Spirit of Speyside Whisky Awards
Getting to The Station Hotel in Rothes this time around should have been a lot easier. Last year, when I was first invited to be a judge for the Spirit of Speyside Whisky Awards, I was still on crutches. Admittedly the cast had been replaced with a rather fetching moonboot but getting to Rothes was still going to be tricky. Luckily the kind Spirit of Speyside folk organised lifts there and back for me and it all went without a hitch.
Which unfortunately wasn’t the case this year. You see, working from home, I don’t get out much and don’t see too many people during the day. So given the opportunity to blether in the car for a few hours, I take it. And blether I did. At one point, when I suggested to my fellow judge and passenger that we should reach Aviemore and the A95 turn off soon, she replied that we’d passed it ages ago. It was at that point that we started the descent into Inverness.
After my lack of attention resulted in a not so wee detour via Elgin, we arrived at The Station Hotel an hour and a quarter later than anticipated. We hurriedly went in to start the judging and were thankfully just the one whisky flight behind schedule. When I say hurriedly, I mean it. When I later went back to the car that evening to collect something, I discovered that I’d left the car door open. Not just unlocked but actually ajar. Thankfully this was Rothes and not Leith.
There has been much talk about whisky awards recently. There are several each year and the question usually arises somewhere on social media as to their legitimacy and whether we really need them. If you have a few minutes, have a read of Phil’s article from August last year over on MALT.
Admittedly, there are some awards which are designed purely for marketing purposes; whisky producers pay to enter them and are guaranteed a medal or award which they can display on their advertising. Which, as a reflection of the spirit’s quality, basically means hee-haw. They are also costly to enter which precludes some of the smaller companies from submitting their, often, excellent whisky or whiskey.
And this is where the Spirit of Speyside Whisky Awards is different. There’s no fee to enter a whisky into the competition and no guaranteed medal or prize. In addition, it’s the judging panel’s job to simply narrow the choice down through blind tasting whiskies in four categories to arrive at two finalists in each. Over the course of the next six months, it will be whisky drinkers around the world who will make the final decision as to which of the two finalists in each category is the winner.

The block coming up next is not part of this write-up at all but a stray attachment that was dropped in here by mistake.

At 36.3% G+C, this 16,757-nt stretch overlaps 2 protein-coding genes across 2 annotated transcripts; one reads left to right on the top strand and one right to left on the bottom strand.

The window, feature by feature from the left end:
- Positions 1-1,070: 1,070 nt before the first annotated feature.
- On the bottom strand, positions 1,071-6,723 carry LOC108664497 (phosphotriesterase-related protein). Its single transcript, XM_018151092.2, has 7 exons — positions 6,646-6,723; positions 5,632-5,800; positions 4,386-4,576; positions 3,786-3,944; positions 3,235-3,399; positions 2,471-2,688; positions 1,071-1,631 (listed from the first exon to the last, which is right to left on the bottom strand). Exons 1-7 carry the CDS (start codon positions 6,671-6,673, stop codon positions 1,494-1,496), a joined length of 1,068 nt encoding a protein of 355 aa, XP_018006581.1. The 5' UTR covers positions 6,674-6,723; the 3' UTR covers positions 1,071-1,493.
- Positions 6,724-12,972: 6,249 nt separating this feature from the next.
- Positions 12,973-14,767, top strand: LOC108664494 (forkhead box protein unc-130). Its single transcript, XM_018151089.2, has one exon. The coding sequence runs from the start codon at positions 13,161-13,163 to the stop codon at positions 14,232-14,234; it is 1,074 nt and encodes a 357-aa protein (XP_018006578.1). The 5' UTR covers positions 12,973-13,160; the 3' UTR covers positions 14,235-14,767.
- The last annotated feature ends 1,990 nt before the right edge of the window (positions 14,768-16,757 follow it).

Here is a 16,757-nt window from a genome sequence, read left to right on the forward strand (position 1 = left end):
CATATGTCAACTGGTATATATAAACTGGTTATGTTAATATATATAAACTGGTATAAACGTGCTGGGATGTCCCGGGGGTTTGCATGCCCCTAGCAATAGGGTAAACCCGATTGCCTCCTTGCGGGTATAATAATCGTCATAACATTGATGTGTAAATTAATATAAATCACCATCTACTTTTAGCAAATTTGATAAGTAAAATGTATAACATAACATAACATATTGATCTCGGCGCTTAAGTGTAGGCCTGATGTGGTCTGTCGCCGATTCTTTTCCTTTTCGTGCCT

This, I guess, is the important bit: the Spirit of Speyside Whisky Awards is a whisky awards where consumers have the final say.
From a total of 41 whiskies entered across all categories, 2020’s finalists for each one are:
12 Years Old and Under: Aberlour 10 Year Old and Cardhu 12 Year Old
13 to 20 Years Old: Benromach 15 Year Old and Glenallachie 15 Year Old
21 Years Old and Over: Glenfiddich Grand Cru 23 Year Old and Glenfarclas 25 Year Old
Non Age Statement: Tamnavulin Sherry Cask Edition and Cardhu Amber Rock
The Spirit of Speyside Whisky Festival takes place at the end of April next year and the winners will be announced at the opening ceremony. Keep an eye out on Spirit of Speyside’s website and social media for updates on how you can be involved before then.
Huge thanks to the Spirit of Speyside team for inviting me on to the panel once again. After leaving a long career in teaching just over three years ago, when it was often implied by groups of truculent teenagers that I could shove the passé composé up my arse, and without any previous experience of working in the whisky industry, I still have to pinch myself that I’m afforded opportunities such as this.
Full transparency: accommodation at The Station Hotel and meals were provided with transport costs reimbursed.
Images courtesy of Lindsay Robertson Photography.